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Tuesday, January 18, 2011

Raising Up Workers

When one considers the enormous task of church planting in rural North America, the logistics seem insurmountable. Where will the pastoral families come from; and how will they be trained? The demand is far greater than the supply. Bible colleges are ever increasing their focus on urban ministries. Large-venue (or, possibly menu) churches along with their executive-style pastors are catching the eyes and excitement of the generation Y crowd. And, for those that end up in rural places, they are often met with the stereotype that they're a second-rate pastor serving in a third-rate church. Of course, you already know nothing could be further from the truth. How does a person become involved in perpetuating the flow of quality, well-trained and prepared workers in small-town North America? Easy, I believe. I think we need to follow the biblical pattern of modeling/mentoring. I'll spare you the sermon, but I will point out one verse:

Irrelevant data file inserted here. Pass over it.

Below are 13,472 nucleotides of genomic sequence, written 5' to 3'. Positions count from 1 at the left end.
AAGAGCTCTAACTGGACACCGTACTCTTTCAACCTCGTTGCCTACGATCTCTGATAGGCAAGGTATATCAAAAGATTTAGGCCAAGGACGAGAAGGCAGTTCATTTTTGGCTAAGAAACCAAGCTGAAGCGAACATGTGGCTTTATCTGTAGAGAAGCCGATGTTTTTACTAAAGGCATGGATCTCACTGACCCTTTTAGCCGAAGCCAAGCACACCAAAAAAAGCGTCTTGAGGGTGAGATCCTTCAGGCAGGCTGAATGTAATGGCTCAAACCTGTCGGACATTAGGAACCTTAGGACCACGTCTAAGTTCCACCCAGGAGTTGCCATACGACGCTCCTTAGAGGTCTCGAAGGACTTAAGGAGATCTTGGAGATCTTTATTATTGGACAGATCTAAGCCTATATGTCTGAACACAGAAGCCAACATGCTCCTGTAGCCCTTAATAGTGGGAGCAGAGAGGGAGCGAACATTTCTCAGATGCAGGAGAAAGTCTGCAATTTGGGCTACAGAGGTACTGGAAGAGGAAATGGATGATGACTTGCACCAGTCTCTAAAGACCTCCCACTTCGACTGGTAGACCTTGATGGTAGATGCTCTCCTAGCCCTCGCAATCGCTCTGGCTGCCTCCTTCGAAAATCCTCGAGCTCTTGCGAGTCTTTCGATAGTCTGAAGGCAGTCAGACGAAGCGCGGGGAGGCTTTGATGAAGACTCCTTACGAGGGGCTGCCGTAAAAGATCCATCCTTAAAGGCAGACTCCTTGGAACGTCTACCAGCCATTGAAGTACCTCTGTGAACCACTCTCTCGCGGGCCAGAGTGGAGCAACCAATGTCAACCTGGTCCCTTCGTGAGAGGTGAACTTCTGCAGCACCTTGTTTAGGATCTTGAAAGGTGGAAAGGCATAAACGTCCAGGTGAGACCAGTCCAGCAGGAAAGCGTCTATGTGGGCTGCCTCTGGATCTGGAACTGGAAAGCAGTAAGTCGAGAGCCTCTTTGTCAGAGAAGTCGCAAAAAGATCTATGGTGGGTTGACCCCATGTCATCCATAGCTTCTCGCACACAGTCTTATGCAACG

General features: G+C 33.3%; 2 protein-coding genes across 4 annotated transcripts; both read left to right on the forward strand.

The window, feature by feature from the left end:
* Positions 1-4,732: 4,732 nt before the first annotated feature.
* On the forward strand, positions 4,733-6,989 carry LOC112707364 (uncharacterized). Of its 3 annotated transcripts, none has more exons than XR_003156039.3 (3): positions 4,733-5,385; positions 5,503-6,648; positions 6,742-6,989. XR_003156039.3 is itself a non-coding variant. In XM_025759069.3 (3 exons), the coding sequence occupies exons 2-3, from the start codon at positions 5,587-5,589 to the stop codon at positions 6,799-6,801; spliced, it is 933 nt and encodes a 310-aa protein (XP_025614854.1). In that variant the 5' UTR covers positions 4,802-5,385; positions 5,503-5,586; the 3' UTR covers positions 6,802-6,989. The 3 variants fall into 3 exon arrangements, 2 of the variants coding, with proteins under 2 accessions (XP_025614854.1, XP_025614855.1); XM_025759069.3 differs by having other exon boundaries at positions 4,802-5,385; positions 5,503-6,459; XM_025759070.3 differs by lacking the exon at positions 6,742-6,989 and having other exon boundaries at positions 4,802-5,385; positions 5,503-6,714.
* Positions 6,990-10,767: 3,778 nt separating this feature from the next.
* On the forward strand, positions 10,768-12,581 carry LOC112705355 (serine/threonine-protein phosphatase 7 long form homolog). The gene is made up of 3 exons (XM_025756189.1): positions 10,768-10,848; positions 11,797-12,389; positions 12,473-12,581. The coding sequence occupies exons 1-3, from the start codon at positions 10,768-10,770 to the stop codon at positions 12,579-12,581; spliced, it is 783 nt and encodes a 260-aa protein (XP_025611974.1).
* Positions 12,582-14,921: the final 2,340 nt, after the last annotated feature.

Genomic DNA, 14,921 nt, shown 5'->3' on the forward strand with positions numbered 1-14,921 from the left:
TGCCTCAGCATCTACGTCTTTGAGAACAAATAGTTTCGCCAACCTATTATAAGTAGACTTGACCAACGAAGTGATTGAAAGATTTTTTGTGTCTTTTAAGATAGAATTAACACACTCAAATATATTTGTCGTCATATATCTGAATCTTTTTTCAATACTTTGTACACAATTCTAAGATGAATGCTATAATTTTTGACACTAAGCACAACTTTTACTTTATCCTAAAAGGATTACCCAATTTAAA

And the things that you have heard from me among many witnesses, commit these to faithful men who will be able to teach others also (2 Timothy 2:2).

The word commit is παρατίθημι. It means to "set beside/before someone" or "to make a deposit". It is really a TRANSFER of that which you've been given to the LIFE of someone else so they may be able (sufficient in ability) to PERPETUATE the process. So, how is that process coming in your life? How are you strategically working to perpetuate the role of preparing workers for ministry? Would you like to?

Almost weekly, I speak with young couples/individuals regarding serving with RHMA as interns. I can assure you of a couple of things. First, they are not looking for "exposure" to rural ministry--they're looking for "field experience" that will equip them to serve where God has called them. Second, they want to roll up their sleeves and learn the mechanics of living and serving God in rural places. They want someone who will TRANSFER the knowledge they've been given, to them.  They are not looking for a three month stint on a dude ranch.  They want to see the power of the Gospel at work in rural America!

This generation of church planters are looking for authenticity that moves beyond the ideals of the the realities of the field.  They want God's Word applied to life.  The only way they'll learn that is through others--like you--who are willing to apply the type of mentoring demonstrated by Paul and Timothy.

What would happen if you decided to pour your life into a young ministry couple? Could you imagine the joy of following their ministry over the years, and watching them flourish in the fields where God plants them?

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